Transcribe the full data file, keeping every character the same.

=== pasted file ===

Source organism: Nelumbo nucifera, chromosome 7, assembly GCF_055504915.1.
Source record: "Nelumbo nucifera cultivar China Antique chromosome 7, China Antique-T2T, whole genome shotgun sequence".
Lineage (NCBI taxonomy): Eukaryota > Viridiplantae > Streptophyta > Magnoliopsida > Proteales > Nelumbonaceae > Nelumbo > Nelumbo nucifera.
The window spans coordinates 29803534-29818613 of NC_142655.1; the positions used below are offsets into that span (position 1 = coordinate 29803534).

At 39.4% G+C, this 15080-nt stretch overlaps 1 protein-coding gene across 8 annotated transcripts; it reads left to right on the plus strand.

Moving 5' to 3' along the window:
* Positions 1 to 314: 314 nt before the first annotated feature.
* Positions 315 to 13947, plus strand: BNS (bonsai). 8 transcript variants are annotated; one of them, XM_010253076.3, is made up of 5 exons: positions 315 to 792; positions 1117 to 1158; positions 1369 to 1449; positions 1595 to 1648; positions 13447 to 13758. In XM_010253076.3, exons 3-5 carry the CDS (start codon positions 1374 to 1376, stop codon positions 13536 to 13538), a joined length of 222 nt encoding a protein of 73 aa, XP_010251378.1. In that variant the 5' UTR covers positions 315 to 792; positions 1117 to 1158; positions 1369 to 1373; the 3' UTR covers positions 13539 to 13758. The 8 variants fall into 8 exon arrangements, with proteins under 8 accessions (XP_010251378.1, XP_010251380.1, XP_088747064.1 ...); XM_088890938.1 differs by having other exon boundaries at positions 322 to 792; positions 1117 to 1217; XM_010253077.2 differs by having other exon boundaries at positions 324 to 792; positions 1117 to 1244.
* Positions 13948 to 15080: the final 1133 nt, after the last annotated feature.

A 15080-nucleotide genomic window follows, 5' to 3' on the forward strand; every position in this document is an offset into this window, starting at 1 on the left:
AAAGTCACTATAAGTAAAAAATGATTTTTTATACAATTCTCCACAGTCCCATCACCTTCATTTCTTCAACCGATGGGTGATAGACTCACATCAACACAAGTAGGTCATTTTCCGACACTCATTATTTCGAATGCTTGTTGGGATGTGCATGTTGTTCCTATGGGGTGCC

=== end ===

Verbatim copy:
Source organism: Nelumbo nucifera, chromosome 7, assembly GCF_055504915.1.
Source record: "Nelumbo nucifera cultivar China Antique chromosome 7, China Antique-T2T, whole genome shotgun sequence".
Lineage (NCBI taxonomy): Eukaryota > Viridiplantae > Streptophyta > Magnoliopsida > Proteales > Nelumbonaceae > Nelumbo > Nelumbo nucifera.
The window spans coordinates 29803534-29818613 of NC_142655.1; the positions used below are offsets into that span (position 1 = coordinate 29803534).

At 39.4% G+C, this 15080-nt stretch overlaps 1 protein-coding gene across 8 annotated transcripts; it reads left to right on the plus strand.

Moving 5' to 3' along the window:
* Positions 1 to 314: 314 nt before the first annotated feature.
* Positions 315 to 13947, plus strand: BNS (bonsai). 8 transcript variants are annotated; one of them, XM_010253076.3, is made up of 5 exons: positions 315 to 792; positions 1117 to 1158; positions 1369 to 1449; positions 1595 to 1648; positions 13447 to 13758. In XM_010253076.3, exons 3-5 carry the CDS (start codon positions 1374 to 1376, stop codon positions 13536 to 13538), a joined length of 222 nt encoding a protein of 73 aa, XP_010251378.1. In that variant the 5' UTR covers positions 315 to 792; positions 1117 to 1158; positions 1369 to 1373; the 3' UTR covers positions 13539 to 13758. The 8 variants fall into 8 exon arrangements, with proteins under 8 accessions (XP_010251378.1, XP_010251380.1, XP_088747064.1 ...); XM_088890938.1 differs by having other exon boundaries at positions 322 to 792; positions 1117 to 1217; XM_010253077.2 differs by having other exon boundaries at positions 324 to 792; positions 1117 to 1244.
* Positions 13948 to 15080: the final 1133 nt, after the last annotated feature.

A 15080-nucleotide genomic window follows, 5' to 3' on the forward strand; every position in this document is an offset into this window, starting at 1 on the left:
AAAGTCACTATAAGTAAAAAATGATTTTTTATACAATTCTCCACAGTCCCATCACCTTCATTTCTTCAACCGATGGGTGATAGACTCACATCAACACAAGTAGGTCATTTTCCGACACTCATTATTTCGAATGCTTGTTGGGATGTGCATGTTGTTCCTATGGGGTGCC